ICYMARE Photo Grant Place 4a (400 €): The Tide is High

ICYMARE Photo Grant 4a Tim 401 The Tide is HighBy Timothy 30 years, Australia, based in New Zealand

Image Details

Location: Whangamata Estuary Country: New Zealand Creation date: March 11, 2021

Description: Fieldwork in mangroves is often done at low tide, when it is more accessible by foot. In order to capture processes that occur during high tide it can be a requirement to wade or even swim through the dense forest as this researcher is doing. He is setting up incubation chambers that will measure primary production and dissolved carbon and nutrient exchange from the sediment to the water column. It is important to avoid resuspending the fine sediment which would make it impossible to see and would block light from entering the chambers. To achieve this, most work needs to be done floating.

Author Biography: Contrary to common belief, Germany has some coastline - that is where I grew up. Anything we did for fun was connected to the sea, which is where my love for it arose. It was a logical step to pursue a degree in marine science.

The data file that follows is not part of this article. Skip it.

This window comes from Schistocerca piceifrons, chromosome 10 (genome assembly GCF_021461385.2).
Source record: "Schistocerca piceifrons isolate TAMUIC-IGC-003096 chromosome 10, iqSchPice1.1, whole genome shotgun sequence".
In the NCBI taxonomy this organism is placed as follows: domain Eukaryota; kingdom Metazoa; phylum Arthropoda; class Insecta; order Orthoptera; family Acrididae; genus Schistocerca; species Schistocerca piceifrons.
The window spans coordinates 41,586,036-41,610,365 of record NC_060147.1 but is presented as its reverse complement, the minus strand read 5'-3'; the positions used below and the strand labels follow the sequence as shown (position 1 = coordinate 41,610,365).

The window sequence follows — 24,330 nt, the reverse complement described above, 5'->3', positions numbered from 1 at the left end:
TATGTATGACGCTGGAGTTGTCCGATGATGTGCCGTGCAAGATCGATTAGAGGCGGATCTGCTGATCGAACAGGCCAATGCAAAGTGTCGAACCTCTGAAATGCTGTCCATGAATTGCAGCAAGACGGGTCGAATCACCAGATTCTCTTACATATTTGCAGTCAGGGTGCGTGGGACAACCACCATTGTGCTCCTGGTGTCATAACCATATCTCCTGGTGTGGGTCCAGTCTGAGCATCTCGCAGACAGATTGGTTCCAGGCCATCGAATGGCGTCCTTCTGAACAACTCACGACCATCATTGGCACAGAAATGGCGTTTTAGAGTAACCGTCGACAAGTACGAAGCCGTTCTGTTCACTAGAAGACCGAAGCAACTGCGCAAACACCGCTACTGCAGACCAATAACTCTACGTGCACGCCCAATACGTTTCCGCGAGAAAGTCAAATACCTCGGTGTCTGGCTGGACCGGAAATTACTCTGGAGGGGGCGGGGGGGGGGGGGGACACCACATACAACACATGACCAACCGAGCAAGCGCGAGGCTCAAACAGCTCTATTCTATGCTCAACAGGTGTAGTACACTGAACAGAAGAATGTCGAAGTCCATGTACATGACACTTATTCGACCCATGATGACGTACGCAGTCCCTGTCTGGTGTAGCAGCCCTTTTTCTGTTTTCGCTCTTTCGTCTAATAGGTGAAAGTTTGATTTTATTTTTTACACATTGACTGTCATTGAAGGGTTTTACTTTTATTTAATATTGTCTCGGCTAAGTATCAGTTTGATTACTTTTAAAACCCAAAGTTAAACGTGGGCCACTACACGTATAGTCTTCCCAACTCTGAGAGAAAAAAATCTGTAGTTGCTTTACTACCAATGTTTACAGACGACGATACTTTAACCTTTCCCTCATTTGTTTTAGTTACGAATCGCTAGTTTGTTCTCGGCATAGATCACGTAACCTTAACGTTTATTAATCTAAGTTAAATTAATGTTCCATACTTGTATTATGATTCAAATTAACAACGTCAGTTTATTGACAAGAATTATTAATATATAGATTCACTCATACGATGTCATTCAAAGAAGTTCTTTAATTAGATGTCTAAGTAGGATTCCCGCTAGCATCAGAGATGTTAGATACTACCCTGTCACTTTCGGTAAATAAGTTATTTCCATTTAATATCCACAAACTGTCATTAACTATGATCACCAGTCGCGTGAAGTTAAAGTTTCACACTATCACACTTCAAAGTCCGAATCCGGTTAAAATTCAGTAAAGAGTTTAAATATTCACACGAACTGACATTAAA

Bremen University was the first stop, where I completed my BSc in Biology. Leading on from there I completed my MSc in Marine Science in Saudi Arabia on the shores of the Red Sea, and have now started my PhD in New Zealand’s University of Waikato. Throughout my education, the fieldwork aspect always appealed to me and I tried to gather as much experience and practice as I could. From working on research vessels, smaller boats to diving, and intertidal research mainly on foot. I loved doing it all, but what stuck most (like the mud to my boots) was the work in intertidal vegetated habitats. My research interest lies in the biogeochemical cycling in estuaries, particularly in mangrove forest, and the key role that microorganisms play a role in facilitating these. That has led me to do an enrichment experiment in the mangroves of New Zealand, to investigate how important nutrient cycles change with increasing nutrient and sediment inputs.